Most residential builders understand that window rough openings need sill pan flashing — either a site-built sill pan made with peel-and-stick tape, or a commercial sill pan made from metal or plastic. Window manufacturers’ installation instructions began requiring sill pans about 20 years ago, and by now these details are standard at most residential construction sites.
For some reason, though, many builders are neglecting to install sill pans under exterior doors. It’s time for a gentle reminder: If you skip the sill pan under an exterior door, you are risking a very expensive callback.
If your exterior doors are protected by porch roofs, you may think that sill pan flashing can be omitted. You may be right. But in the future, it’s possible that homeowners may remove the porch, exposing the door to wind-blown rain. If that happens, the subfloor under the door could rot.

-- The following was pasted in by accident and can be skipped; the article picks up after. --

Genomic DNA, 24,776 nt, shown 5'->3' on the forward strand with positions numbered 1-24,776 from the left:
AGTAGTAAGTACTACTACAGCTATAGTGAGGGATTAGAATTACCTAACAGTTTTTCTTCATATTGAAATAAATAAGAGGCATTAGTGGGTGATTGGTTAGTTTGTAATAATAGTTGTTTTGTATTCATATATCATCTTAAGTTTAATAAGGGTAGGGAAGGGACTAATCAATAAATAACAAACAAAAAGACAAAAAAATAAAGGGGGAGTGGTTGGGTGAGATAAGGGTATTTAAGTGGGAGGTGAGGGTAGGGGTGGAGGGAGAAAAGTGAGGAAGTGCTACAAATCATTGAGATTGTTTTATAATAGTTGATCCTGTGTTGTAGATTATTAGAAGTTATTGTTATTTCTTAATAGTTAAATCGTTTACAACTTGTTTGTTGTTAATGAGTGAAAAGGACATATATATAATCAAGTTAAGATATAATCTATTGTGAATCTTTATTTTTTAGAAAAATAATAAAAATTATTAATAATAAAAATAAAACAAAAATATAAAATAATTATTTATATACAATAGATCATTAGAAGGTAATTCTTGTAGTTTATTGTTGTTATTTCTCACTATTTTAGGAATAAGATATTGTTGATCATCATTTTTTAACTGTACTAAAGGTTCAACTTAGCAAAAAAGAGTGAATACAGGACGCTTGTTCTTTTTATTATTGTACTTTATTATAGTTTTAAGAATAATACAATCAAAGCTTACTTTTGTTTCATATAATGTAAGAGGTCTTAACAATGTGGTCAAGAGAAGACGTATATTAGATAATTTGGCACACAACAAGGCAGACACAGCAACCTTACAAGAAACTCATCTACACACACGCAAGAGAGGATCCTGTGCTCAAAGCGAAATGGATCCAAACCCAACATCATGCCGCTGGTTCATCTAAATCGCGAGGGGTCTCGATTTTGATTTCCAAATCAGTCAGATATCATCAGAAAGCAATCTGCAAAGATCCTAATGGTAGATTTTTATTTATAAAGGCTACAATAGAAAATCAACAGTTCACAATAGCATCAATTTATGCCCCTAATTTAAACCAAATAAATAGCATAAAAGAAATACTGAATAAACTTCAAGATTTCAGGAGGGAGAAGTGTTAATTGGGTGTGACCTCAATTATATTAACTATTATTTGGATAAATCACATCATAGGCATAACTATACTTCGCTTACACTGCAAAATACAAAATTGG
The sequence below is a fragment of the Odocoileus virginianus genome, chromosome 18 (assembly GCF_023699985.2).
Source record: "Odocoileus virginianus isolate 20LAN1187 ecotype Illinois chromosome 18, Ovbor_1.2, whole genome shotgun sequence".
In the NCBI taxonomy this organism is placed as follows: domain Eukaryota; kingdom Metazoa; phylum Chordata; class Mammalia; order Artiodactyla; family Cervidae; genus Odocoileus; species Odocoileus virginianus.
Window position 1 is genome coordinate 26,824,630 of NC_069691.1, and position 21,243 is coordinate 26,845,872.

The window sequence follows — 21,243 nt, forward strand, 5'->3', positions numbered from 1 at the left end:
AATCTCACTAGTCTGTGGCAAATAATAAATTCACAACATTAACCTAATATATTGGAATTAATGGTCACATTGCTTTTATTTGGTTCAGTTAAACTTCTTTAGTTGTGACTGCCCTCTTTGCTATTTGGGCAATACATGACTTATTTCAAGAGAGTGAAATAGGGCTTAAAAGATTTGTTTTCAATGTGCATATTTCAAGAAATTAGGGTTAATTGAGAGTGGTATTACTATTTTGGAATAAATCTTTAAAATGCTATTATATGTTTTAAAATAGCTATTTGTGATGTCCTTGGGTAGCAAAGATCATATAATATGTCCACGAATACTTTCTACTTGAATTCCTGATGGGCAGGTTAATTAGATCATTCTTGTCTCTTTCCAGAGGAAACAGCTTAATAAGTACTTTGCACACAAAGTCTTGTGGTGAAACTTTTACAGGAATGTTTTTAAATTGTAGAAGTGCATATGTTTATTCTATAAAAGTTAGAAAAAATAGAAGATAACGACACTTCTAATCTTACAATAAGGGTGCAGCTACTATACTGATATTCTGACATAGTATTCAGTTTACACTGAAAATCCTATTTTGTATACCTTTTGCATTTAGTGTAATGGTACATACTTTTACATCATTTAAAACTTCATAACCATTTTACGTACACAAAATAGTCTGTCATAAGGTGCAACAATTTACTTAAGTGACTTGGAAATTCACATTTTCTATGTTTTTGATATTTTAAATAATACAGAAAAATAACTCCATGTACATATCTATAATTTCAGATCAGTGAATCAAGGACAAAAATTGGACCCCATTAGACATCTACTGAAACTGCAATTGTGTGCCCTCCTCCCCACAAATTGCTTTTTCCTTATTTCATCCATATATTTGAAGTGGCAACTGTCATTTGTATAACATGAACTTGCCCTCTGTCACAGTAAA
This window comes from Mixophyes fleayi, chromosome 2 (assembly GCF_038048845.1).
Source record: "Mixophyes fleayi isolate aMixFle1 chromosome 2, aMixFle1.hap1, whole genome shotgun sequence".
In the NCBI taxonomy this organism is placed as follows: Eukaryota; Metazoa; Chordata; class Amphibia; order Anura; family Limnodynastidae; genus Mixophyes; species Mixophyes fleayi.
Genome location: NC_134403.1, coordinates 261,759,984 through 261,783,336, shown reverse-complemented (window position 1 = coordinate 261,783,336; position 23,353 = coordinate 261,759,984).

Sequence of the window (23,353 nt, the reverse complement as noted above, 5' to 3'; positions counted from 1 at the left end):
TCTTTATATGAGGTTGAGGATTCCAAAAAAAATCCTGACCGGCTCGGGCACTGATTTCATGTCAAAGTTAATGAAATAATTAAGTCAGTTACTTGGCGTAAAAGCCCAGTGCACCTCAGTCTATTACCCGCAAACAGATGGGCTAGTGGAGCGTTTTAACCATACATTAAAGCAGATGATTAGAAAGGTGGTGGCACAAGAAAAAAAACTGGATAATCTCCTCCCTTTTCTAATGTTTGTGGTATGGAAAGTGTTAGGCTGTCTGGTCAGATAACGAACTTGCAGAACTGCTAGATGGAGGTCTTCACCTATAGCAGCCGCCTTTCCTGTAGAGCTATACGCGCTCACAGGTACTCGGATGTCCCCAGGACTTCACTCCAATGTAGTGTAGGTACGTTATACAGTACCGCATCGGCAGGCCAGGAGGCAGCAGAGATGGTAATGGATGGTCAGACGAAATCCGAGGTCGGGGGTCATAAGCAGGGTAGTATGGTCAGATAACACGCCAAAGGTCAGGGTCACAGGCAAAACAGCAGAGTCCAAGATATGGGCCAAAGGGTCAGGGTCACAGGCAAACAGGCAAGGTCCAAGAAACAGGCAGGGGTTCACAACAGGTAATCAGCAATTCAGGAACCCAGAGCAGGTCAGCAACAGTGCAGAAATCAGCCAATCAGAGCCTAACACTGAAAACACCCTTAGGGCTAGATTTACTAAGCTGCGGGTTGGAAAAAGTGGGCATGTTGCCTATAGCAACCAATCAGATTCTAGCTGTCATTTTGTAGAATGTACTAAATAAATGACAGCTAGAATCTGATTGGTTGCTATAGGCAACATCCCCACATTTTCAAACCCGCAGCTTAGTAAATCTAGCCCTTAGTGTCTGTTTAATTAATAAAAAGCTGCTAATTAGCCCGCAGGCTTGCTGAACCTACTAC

In all cases, sill pan flashing is cheap insurance. Not only that: sill pan flashing under exterior doors is code-required. For more information on code requirements for sill pans, see 2012 IRC Codifies Window and Door Pan Flashings.
What happens if you skip the sill pan?
If an exterior door is exposed to wind-blown rain or splashback, the door jambs can get wet. When water dribbles down the jambs, it will find a crack between the jamb and the threshold, soaking the subfloor under the door. Eventually, you end up with a rotting subfloor and a rotting rim joist.
If you’re a remodeler, you’ve probably been called in to repair this type of rot. A surprising percentage of exterior doors are unprotected by roofs, and a surprising percentage of these unprotected doors also lack sill pan flashing.
Different types of sill pans
Many builders buy sill pans from a manufacturer. Available products include:
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